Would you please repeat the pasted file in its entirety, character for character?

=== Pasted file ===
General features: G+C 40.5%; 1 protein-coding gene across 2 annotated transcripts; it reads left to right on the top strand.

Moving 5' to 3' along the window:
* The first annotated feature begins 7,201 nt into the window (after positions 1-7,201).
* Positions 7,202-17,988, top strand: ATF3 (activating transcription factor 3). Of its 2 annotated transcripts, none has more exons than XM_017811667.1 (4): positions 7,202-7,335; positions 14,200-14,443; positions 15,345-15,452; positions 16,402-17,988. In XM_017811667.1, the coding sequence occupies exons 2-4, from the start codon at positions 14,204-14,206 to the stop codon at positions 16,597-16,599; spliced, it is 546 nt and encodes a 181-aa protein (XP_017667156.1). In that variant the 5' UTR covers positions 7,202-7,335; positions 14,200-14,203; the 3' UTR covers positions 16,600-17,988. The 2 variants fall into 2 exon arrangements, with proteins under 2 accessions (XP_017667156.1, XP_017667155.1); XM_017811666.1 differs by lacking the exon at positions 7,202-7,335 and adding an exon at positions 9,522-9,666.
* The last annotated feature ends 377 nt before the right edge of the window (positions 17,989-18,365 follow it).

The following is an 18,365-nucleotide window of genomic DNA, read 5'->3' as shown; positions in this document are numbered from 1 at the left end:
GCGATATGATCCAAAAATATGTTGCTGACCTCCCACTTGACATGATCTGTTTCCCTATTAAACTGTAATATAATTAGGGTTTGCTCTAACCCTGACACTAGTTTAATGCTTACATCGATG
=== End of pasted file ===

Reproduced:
General features: G+C 40.5%; 1 protein-coding gene across 2 annotated transcripts; it reads left to right on the top strand.

Moving 5' to 3' along the window:
* The first annotated feature begins 7,201 nt into the window (after positions 1-7,201).
* Positions 7,202-17,988, top strand: ATF3 (activating transcription factor 3). Of its 2 annotated transcripts, none has more exons than XM_017811667.1 (4): positions 7,202-7,335; positions 14,200-14,443; positions 15,345-15,452; positions 16,402-17,988. In XM_017811667.1, the coding sequence occupies exons 2-4, from the start codon at positions 14,204-14,206 to the stop codon at positions 16,597-16,599; spliced, it is 546 nt and encodes a 181-aa protein (XP_017667156.1). In that variant the 5' UTR covers positions 7,202-7,335; positions 14,200-14,203; the 3' UTR covers positions 16,600-17,988. The 2 variants fall into 2 exon arrangements, with proteins under 2 accessions (XP_017667156.1, XP_017667155.1); XM_017811666.1 differs by lacking the exon at positions 7,202-7,335 and adding an exon at positions 9,522-9,666.
* The last annotated feature ends 377 nt before the right edge of the window (positions 17,989-18,365 follow it).

The following is an 18,365-nucleotide window of genomic DNA, read 5'->3' as shown; positions in this document are numbered from 1 at the left end:
GCGATATGATCCAAAAATATGTTGCTGACCTCCCACTTGACATGATCTGTTTCCCTATTAAACTGTAATATAATTAGGGTTTGCTCTAACCCTGACACTAGTTTAATGCTTACATCGATG